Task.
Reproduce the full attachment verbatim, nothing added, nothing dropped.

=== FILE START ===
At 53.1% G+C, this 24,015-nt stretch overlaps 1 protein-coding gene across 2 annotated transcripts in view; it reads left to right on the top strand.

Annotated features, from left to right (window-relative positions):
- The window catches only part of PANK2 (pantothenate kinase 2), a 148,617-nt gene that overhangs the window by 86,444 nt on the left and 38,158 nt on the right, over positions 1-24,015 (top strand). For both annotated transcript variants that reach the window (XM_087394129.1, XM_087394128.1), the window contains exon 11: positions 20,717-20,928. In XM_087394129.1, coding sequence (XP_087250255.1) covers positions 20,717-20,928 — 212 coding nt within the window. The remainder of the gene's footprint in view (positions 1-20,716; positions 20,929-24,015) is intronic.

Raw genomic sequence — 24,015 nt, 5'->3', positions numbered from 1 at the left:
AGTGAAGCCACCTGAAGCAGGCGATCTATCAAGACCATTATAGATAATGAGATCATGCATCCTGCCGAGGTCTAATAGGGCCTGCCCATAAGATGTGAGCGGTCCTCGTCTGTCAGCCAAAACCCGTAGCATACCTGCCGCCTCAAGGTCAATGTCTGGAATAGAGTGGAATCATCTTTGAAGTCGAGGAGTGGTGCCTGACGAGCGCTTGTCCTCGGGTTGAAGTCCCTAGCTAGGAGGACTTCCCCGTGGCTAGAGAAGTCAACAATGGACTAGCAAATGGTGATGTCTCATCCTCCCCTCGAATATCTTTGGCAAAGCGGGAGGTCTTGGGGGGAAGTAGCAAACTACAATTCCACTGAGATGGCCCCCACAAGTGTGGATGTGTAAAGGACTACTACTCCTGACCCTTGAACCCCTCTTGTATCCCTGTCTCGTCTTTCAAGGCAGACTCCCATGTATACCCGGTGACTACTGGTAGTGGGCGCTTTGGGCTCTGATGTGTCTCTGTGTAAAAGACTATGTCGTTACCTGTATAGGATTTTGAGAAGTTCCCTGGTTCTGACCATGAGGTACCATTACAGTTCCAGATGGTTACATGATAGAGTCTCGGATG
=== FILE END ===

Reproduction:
At 53.1% G+C, this 24,015-nt stretch overlaps 1 protein-coding gene across 2 annotated transcripts in view; it reads left to right on the top strand.

Annotated features, from left to right (window-relative positions):
- The window catches only part of PANK2 (pantothenate kinase 2), a 148,617-nt gene that overhangs the window by 86,444 nt on the left and 38,158 nt on the right, over positions 1-24,015 (top strand). For both annotated transcript variants that reach the window (XM_087394129.1, XM_087394128.1), the window contains exon 11: positions 20,717-20,928. In XM_087394129.1, coding sequence (XP_087250255.1) covers positions 20,717-20,928 — 212 coding nt within the window. The remainder of the gene's footprint in view (positions 1-20,716; positions 20,929-24,015) is intronic.

Raw genomic sequence — 24,015 nt, 5'->3', positions numbered from 1 at the left:
AGTGAAGCCACCTGAAGCAGGCGATCTATCAAGACCATTATAGATAATGAGATCATGCATCCTGCCGAGGTCTAATAGGGCCTGCCCATAAGATGTGAGCGGTCCTCGTCTGTCAGCCAAAACCCGTAGCATACCTGCCGCCTCAAGGTCAATGTCTGGAATAGAGTGGAATCATCTTTGAAGTCGAGGAGTGGTGCCTGACGAGCGCTTGTCCTCGGGTTGAAGTCCCTAGCTAGGAGGACTTCCCCGTGGCTAGAGAAGTCAACAATGGACTAGCAAATGGTGATGTCTCATCCTCCCCTCGAATATCTTTGGCAAAGCGGGAGGTCTTGGGGGGAAGTAGCAAACTACAATTCCACTGAGATGGCCCCCACAAGTGTGGATGTGTAAAGGACTACTACTCCTGACCCTTGAACCCCTCTTGTATCCCTGTCTCGTCTTTCAAGGCAGACTCCCATGTATACCCGGTGACTACTGGTAGTGGGCGCTTTGGGCTCTGATGTGTCTCTGTGTAAAAGACTATGTCGTTACCTGTATAGGATTTTGAGAAGTTCCCTGGTTCTGACCATGAGGTACCATTACAGTTCCAGATGGTTACATGATAGAGTCTCGGATG